ESG Q&A: The Taskforce on Nature-Related Financial Disclosures
We all live in the biosphere. Our economies, markets, and business depend on nature and its biodiversity, either directly or indirectly, for every aspect of our lives, from the water we drink, the homes in which we shelter, the products we use and services we offer, and the jobs that employ us. Yet we don’t do a very good job of accounting for and putting a value on the natural capital that permeates our lives.
Luckily, a new group is on the case. The Taskforce on Nature-Related Financial Disclosures (TNFD) looks to set the standard for valuing the natural capital we depend on for our lives and livelihoods. We talked to Chris Hart, senior sustainable finance associate at Global Canopy—one of the four founding organizations behind the initiative to form TNFD—to better understand the issue of natural capital and how we can expect it to become part of the investing process.
CFAI: Can you give us a broad overview of what the TNFD is, and what brought about its creation?
Just like climate-related risks, nature-related risks are material and systemic. But at the moment, companies and financial institutions have a low understanding of how their operations or investments impact or depend on nature. To integrate nature-related risks in their decision making, financial institutions and corporates need decision-grade data at the company, asset, and fund levels. This is where the TNFD comes in: the TNFD will develop recommendations for more effective nature-related disclosures across both impacts and dependencies on nature.
CFAI: Can you tell us a bit about the structure of the organisation. How is it set up to do what it does?
An Informal Working Group bringing together a TNFD was launched last year and is currently developing a detailed work plan and scope for the TNFD. The Informal Working Group has 73 members from across five continents. The group is made up of 48 financial institutions and corporates, 8 governments and regulators, and 17 think-tanks and consortia. A Technical Expert Group supports the IWG. An Observer Group totalling 67 organisations receives a monthly summary of the IWG discussions and are given the opportunity to comment on the IWG deliberations. The initiative to bring together a TNFD is being catalysed through a partnership between Global Canopy, the United Nations Development Programme (UNDP), the United Nations Environment Programme Finance Initiative (UNEP FI), and the World Wide Fund for Nature (WWF).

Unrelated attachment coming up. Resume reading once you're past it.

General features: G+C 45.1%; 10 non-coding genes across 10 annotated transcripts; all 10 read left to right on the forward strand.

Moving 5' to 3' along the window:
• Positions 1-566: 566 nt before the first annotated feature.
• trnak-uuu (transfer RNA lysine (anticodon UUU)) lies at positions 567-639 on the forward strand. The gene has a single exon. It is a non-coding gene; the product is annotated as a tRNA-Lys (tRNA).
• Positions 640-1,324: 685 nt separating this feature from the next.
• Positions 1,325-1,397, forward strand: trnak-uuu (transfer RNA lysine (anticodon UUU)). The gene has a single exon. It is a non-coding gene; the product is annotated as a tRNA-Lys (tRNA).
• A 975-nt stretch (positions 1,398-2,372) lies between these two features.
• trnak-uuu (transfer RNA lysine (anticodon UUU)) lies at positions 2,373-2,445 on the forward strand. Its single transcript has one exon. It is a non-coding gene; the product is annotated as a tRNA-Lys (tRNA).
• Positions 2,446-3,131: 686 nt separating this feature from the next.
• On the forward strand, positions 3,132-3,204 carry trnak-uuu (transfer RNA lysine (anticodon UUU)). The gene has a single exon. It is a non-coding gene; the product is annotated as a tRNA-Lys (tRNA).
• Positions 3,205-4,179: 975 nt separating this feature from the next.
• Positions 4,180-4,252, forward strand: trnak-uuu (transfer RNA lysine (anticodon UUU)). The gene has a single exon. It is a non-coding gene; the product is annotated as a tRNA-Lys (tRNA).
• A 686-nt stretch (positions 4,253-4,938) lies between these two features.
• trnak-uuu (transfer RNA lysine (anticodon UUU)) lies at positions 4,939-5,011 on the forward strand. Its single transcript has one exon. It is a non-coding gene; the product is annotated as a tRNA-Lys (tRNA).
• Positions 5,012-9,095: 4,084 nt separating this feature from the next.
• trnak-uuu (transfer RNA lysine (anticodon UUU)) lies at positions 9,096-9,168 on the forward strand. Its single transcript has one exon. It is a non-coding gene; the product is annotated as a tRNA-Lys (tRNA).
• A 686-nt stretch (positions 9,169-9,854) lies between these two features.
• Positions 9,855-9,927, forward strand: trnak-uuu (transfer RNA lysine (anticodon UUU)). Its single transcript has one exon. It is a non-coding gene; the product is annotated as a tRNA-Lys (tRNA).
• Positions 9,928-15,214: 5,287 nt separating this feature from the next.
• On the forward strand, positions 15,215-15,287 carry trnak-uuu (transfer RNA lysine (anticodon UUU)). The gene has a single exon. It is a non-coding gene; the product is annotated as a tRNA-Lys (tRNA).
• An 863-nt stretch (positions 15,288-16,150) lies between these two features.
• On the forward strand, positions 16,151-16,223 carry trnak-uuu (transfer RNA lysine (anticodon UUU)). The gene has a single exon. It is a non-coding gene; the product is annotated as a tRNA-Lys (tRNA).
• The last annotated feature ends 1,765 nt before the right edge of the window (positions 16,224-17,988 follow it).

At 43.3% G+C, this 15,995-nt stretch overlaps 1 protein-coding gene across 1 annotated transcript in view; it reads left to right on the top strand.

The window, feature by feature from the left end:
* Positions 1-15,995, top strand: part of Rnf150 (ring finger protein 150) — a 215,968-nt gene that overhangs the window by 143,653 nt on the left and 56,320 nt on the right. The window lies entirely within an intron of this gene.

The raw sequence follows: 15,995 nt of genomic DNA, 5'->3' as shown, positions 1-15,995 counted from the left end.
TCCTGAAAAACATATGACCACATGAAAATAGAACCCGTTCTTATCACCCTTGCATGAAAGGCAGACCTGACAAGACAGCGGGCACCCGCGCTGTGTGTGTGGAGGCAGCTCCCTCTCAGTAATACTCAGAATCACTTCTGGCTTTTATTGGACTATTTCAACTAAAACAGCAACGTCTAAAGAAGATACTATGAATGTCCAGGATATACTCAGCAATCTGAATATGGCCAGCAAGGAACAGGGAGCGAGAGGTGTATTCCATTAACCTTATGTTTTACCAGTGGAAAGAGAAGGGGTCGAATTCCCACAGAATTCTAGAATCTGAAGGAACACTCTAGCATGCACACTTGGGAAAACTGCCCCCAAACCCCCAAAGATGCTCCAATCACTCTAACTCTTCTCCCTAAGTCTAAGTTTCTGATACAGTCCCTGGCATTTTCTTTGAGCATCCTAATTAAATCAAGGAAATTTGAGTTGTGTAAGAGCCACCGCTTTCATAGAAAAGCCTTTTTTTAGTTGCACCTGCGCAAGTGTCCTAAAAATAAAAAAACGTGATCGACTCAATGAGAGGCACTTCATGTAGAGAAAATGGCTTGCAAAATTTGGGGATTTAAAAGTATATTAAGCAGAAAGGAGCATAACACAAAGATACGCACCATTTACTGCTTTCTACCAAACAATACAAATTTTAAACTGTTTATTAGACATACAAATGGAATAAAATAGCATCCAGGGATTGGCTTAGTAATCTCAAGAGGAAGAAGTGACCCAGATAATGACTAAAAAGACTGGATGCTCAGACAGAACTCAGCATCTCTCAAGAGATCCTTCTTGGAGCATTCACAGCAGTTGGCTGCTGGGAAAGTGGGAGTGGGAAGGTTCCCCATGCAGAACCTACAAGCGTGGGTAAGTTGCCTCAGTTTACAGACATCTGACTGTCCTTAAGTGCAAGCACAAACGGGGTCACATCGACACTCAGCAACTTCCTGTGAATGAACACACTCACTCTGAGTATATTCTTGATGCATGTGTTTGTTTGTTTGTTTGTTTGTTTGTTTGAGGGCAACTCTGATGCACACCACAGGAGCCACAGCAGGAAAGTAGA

Later this year, the IWG will appoint and launch the Taskforce itself.
CFAI: You hope to create a standard for natural capital disclosures—what is the timeline for that and what milestones should we be looking for?
After it launches later this year, the Taskforce will implement their work plan over the next two years. Assessing available data and methodologies to identify relevant metrics and indicators by industry sector will be central to the early stage of the work. As the TNFD develops its recommendations, they will be road tested by financial institutions. The TNFD will then deliver a reporting framework by 2023.
CFAI: And what does success look like at the end of that process? What will a standard look like?
The TNFD aims to enable investors, banks, insurers, and companies to understand the financial risks associated with nature loss and degradation, and in turn, to integrate those nature-related risks in investment, credit, and insurance underwriting decisions. Ultimately, the aim is to shift financial flows from nature-negative to nature-positive.
The recommendations from the TNFD will complement the existing recommendations from the Task Force on Climate-Related Financial Disclosures (TCFD) to give investors, banks, insurers, and companies a complete picture of their environmental risks.
CFAI: Who are the main users of such a standard going to be?
Investors, banks, insurers, and companies globally.
CFAI: What can investors do to support the efforts to better include natural capital in the investment process?
Engage with the TNFD and other collaborative initiatives, like the Finance for Biodiversity pledge. Collaboration is essential to tackle the complexities of integrating nature-related risks into financial decision making. Investors can also take immediate action by exploring nature-related risks in their own portfolios. The ENCORE tool has been used by the Dutch Central Bank, for example, to assess nature-related risks.
Photo Credit @ Getty Images / Nicolo Sertorio